Newton's Tune Analyzer
   This unique piece of apparatus uses Lissajous figures to show that the ratio of the frequency ratios in a diatonic scale are ratios of small numbers. On the right-hand side is an air-driven vibrating reed (a harmonica reed) with a small mirror attached to its free end. The octagonal, revolving drum contains eight reeds, ranging up the scale from the same frequency as the fixed reed to its octave. 

   In use, the box holding the fixed reed would be rotated
90 degrees, making it oscillate at right angles to the other reeds. A beam of light reflecting from the two reeds in succession undergoes simple harmonic motion in two perpendicular directions, thus producing a Lissajous figure when the beam strikes a screen. The shape of the figures produced by two frequencies which bear small number ratios to each other is well-known.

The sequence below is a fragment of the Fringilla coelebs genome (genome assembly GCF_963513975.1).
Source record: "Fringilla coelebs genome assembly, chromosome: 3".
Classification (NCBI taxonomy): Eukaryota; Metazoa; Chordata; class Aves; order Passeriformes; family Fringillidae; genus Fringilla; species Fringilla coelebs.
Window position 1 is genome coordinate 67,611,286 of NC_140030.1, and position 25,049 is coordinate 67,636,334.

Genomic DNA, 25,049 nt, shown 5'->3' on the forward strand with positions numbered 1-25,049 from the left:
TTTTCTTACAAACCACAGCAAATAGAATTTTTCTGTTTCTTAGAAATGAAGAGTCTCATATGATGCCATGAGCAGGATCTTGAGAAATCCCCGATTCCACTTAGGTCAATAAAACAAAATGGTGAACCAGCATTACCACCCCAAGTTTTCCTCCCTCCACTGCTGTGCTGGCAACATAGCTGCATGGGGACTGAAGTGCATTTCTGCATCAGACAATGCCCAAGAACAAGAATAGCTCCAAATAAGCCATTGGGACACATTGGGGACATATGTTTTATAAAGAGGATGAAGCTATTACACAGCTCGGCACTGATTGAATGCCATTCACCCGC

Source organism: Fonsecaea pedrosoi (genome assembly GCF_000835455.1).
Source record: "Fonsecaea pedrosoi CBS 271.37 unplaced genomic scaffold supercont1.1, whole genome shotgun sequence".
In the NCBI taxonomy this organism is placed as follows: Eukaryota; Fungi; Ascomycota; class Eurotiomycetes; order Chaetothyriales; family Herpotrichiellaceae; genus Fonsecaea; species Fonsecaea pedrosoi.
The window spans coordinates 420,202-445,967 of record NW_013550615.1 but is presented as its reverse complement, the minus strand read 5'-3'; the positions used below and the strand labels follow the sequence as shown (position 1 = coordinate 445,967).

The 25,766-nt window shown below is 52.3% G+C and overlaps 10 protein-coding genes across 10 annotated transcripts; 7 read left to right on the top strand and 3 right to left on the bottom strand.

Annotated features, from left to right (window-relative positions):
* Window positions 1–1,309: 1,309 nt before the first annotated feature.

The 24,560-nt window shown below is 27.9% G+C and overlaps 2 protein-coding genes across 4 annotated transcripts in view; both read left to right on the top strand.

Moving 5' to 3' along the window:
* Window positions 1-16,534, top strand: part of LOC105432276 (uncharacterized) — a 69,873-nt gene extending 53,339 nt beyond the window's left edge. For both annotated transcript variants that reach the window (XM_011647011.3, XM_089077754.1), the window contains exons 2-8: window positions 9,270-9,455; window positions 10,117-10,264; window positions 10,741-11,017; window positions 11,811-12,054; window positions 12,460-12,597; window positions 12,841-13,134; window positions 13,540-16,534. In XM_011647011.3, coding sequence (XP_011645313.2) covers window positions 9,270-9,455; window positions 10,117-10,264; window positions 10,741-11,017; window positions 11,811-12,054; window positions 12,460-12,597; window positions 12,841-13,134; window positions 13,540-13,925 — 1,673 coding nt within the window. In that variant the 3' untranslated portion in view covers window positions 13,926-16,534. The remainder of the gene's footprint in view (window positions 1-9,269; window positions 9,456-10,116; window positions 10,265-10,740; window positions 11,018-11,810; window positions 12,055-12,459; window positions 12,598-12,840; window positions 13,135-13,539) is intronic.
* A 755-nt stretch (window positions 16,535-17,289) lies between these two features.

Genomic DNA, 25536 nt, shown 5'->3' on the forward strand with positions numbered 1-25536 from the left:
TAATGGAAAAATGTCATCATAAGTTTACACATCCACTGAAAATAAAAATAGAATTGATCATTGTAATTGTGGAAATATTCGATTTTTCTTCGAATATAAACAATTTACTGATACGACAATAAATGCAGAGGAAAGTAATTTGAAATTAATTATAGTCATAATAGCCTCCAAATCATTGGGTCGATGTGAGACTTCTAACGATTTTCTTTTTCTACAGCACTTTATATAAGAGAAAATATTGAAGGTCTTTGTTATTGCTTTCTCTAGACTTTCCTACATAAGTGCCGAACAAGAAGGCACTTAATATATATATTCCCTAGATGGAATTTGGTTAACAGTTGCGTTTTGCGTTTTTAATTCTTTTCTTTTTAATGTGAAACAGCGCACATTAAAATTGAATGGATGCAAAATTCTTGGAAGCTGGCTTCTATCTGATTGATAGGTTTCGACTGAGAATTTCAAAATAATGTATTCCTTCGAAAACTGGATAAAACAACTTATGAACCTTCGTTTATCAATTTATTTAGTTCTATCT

The apparatus is made by Newton and Company of London, and dates from the last quarter of the nineteenth century. It is in the collection of the National Museum of American History of the Smithsonian Institution.

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